Wednesday, 8 June 2011

A week of pigs, books and robots!!

A great week last week....

A trip to the Royal Bath and West Show in Somerset....a riot of rare breeds, side shows and country crafts.


Then onto the Hay Festival at Hay on Wye...a wonderful tented field of books and music nestling in the valley below Hay Bluff. You can read my interview with Martin Chilton of the Telegraph here;

www.telegraph.co.uk/culture/hay-festival/8526354/Hay-Festival-live.html

I was lucky enough to get a few tickets to the sell out Eoin Colfer event...fantastic and very funny!!

In the afternoon I joined the lovely Lucy Christopher, author of Flyaway, for a panel event sponsored by the RSPB (celebrating 100 years of the RSPB in Wales!). The children in the Hay audience were great and asked loads of really interesting questions.

Then I heard Philip Pullman talk about the dire state of library funding in England and also about his ideas behind his novel, Jesus the Good Man and the Scoundrel Christ. There was resounding support for libraries from the audience and Pullman spoke about the importance of getting libraries into schools...and also for children to be able to enjoy books within schools without always having to analyse the text. I couldn't agree more...I think the last half hour of the school day should be set aside for a story.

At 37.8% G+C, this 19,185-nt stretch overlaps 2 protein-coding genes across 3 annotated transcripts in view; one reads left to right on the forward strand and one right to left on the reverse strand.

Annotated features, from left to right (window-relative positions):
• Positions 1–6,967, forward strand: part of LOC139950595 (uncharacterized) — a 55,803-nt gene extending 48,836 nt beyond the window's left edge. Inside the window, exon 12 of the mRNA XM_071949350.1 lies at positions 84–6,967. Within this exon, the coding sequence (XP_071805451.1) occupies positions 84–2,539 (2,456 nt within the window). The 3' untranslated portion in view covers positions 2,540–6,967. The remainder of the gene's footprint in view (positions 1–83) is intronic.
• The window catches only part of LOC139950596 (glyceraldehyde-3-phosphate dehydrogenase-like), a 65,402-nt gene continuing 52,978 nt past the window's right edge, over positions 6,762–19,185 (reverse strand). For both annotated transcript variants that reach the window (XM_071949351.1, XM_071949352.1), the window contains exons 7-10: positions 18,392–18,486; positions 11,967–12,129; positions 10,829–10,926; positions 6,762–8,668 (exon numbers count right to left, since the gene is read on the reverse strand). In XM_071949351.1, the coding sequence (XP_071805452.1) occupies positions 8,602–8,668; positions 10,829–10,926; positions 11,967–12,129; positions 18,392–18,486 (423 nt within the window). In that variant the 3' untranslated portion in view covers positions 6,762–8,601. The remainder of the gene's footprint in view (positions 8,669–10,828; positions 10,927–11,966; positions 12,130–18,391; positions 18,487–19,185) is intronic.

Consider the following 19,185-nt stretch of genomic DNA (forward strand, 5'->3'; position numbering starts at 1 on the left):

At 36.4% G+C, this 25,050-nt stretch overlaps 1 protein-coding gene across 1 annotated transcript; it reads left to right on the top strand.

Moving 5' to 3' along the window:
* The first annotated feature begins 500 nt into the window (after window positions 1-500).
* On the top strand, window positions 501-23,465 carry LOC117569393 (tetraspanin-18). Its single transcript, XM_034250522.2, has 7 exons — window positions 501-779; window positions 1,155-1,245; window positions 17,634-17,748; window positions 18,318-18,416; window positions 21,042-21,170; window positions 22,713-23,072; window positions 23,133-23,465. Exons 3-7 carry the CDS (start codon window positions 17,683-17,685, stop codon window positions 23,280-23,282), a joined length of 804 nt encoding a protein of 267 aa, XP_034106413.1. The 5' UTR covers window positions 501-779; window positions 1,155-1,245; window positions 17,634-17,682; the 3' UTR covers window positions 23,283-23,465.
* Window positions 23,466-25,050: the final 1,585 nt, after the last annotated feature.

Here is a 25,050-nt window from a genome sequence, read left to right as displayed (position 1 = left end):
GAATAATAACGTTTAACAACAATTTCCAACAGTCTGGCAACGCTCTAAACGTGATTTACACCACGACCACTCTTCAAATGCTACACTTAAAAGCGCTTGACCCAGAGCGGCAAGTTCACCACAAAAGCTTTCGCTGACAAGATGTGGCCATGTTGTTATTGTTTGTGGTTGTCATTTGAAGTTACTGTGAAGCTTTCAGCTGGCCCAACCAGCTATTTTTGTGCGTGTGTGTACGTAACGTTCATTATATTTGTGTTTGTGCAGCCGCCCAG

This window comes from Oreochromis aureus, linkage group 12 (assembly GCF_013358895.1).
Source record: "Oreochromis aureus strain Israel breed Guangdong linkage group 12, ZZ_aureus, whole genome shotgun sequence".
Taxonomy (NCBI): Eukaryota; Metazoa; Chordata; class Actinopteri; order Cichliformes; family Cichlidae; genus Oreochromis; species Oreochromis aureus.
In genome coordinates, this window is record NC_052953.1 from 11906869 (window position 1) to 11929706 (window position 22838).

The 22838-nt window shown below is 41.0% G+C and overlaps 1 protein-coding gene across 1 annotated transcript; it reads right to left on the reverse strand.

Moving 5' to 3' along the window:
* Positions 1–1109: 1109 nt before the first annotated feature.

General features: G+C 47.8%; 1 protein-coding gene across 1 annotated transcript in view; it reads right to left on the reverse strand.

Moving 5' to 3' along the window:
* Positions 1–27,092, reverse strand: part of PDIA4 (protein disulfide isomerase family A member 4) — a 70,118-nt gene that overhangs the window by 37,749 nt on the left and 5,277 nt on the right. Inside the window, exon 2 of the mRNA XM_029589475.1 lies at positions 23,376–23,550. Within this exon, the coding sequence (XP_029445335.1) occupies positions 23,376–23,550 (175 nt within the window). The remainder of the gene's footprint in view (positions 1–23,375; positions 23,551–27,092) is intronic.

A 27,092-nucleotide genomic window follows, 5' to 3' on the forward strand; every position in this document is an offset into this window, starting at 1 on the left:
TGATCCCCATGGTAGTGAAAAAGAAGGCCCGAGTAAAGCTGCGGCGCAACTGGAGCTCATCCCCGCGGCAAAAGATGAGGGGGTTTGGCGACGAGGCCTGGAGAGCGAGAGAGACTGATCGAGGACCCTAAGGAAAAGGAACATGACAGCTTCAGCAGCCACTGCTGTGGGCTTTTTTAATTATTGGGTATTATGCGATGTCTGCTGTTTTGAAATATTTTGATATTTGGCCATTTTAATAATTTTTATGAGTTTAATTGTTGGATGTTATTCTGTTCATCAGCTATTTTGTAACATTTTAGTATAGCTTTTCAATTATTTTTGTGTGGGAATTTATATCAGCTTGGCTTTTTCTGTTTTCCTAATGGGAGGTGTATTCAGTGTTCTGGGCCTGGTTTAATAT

Finally, after a comfortable night at a farmhouse B and B, the farmers kindly showed us around the farm and also their robotic milking machine. I'd never seen one in action before. The farmers no longer have to herd the cattle into the milking parlour twice a day for milking. Instead the cows choose when to go into the cubicle to be milked. A computer reads the tag on their collar and determines how much feed each cow needs depending upon how long she has been in milk. As the cow is eating her food, the milking machine directs laser beam of light at her udder to work out where to put the suction cups! Then the milk flows through individual filters and the milking machine can determine if there are any abnormalities in the milk. When the machine detects that each quarter of the udder is empty, it releases the suction cups. It all sounds very high tech and non-labour intensive, but the farmer told me that the system only works well if the cows are well looked after and checked throughout the day and night.

So after a bit of a manic month of Scottish tours and festivals...I can now look forward to getting down to some writing again...hooray!!